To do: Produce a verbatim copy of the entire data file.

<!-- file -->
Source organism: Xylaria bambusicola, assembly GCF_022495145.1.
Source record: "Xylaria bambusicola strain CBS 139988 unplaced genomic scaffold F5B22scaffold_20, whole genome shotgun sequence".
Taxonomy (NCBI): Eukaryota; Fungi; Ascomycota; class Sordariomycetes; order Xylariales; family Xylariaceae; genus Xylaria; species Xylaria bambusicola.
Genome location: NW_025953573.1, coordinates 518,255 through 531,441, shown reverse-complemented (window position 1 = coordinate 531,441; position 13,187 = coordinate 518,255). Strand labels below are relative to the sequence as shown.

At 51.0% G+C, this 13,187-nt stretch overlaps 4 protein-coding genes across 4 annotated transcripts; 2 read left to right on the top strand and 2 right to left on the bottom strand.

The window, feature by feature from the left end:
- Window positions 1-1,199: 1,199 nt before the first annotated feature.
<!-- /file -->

Source organism: Xylaria bambusicola, assembly GCF_022495145.1.
Source record: "Xylaria bambusicola strain CBS 139988 unplaced genomic scaffold F5B22scaffold_20, whole genome shotgun sequence".
Taxonomy (NCBI): Eukaryota; Fungi; Ascomycota; class Sordariomycetes; order Xylariales; family Xylariaceae; genus Xylaria; species Xylaria bambusicola.
Genome location: NW_025953573.1, coordinates 518,255 through 531,441, shown reverse-complemented (window position 1 = coordinate 531,441; position 13,187 = coordinate 518,255). Strand labels below are relative to the sequence as shown.

At 51.0% G+C, this 13,187-nt stretch overlaps 4 protein-coding genes across 4 annotated transcripts; 2 read left to right on the top strand and 2 right to left on the bottom strand.

The window, feature by feature from the left end:
- Window positions 1-1,199: 1,199 nt before the first annotated feature.